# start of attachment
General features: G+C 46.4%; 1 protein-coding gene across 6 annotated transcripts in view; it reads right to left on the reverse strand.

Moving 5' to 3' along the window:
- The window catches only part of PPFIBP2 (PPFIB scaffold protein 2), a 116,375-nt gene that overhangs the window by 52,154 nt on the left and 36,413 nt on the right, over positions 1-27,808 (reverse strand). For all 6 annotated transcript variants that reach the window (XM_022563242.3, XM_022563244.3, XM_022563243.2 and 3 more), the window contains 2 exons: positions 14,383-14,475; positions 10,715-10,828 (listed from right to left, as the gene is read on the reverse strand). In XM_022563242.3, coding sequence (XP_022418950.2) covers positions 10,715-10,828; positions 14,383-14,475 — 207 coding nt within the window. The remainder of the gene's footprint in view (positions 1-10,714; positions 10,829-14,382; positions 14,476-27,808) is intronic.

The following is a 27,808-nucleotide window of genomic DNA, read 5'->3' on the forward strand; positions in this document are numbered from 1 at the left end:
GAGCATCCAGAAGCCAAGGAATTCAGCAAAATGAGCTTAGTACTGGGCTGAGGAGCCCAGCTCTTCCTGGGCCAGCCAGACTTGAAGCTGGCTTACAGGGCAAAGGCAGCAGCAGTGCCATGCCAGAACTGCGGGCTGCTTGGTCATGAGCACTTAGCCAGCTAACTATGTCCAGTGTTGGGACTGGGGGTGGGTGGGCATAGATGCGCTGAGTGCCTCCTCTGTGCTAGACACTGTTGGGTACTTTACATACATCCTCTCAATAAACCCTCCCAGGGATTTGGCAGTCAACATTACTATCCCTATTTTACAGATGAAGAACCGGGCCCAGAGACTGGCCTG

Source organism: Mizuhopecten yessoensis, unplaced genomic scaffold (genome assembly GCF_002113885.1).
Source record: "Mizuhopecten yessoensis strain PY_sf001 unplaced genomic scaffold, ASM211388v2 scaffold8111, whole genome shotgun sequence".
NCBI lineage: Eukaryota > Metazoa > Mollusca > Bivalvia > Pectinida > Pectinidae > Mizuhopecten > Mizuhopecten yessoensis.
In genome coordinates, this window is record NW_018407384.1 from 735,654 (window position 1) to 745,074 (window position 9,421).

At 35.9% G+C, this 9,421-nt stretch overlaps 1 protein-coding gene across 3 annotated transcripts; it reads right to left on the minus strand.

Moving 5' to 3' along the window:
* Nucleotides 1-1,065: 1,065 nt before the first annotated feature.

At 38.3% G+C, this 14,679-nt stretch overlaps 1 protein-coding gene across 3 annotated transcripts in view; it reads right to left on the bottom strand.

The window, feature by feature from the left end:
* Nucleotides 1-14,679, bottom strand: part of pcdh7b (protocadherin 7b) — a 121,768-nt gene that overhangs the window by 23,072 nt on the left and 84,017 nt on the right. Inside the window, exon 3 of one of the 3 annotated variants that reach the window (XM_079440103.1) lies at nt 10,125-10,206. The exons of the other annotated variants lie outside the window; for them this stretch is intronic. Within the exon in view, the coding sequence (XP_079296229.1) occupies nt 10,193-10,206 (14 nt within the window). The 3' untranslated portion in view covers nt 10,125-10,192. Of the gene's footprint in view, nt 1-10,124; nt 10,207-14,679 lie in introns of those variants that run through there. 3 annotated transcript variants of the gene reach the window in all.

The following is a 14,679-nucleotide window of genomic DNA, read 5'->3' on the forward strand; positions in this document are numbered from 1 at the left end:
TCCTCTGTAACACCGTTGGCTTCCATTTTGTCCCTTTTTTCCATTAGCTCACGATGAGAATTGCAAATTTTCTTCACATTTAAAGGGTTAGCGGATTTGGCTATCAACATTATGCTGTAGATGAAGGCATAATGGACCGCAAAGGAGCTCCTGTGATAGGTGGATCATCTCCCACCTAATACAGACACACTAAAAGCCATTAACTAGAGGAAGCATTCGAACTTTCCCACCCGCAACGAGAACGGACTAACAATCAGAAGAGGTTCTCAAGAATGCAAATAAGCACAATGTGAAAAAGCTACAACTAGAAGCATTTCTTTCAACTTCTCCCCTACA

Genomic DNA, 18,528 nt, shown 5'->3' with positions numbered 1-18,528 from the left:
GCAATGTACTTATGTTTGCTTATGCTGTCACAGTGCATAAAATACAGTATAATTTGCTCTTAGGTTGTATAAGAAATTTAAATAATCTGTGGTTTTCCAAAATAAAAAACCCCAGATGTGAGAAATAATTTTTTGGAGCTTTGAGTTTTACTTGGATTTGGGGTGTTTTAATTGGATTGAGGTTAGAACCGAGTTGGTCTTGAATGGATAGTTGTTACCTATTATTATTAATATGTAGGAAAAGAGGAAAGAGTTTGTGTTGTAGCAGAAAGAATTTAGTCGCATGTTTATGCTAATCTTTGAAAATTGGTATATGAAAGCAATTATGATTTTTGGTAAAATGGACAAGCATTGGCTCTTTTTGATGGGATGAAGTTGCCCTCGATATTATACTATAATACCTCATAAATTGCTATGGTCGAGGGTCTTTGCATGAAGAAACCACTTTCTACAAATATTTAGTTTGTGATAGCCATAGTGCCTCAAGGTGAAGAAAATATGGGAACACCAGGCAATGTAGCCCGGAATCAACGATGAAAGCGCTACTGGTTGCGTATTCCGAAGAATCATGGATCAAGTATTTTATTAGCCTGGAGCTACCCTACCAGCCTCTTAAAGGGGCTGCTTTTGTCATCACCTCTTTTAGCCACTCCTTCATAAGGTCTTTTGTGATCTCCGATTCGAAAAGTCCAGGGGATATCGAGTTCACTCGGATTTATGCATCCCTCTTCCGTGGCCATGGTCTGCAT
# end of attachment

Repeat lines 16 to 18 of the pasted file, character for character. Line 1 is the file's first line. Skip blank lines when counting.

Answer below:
The following is a 14,679-nucleotide window of genomic DNA, read 5'->3' on the forward strand; positions in this document are numbered from 1 at the left end:
TCCTCTGTAACACCGTTGGCTTCCATTTTGTCCCTTTTTTCCATTAGCTCACGATGAGAATTGCAAATTTTCTTCACATTTAAAGGGTTAGCGGATTTGGCTATCAACATTATGCTGTAGATGAAGGCATAATGGACCGCAAAGGAGCTCCTGTGATAGGTGGATCATCTCCCACCTAATACAGACACACTAAAAGCCATTAACTAGAGGAAGCATTCGAACTTTCCCACCCGCAACGAGAACGGACTAACAATCAGAAGAGGTTCTCAAGAATGCAAATAAGCACAATGTGAAAAAGCTACAACTAGAAGCATTTCTTTCAACTTCTCCCCTACA

Genomic DNA, 18,528 nt, shown 5'->3' with positions numbered 1-18,528 from the left: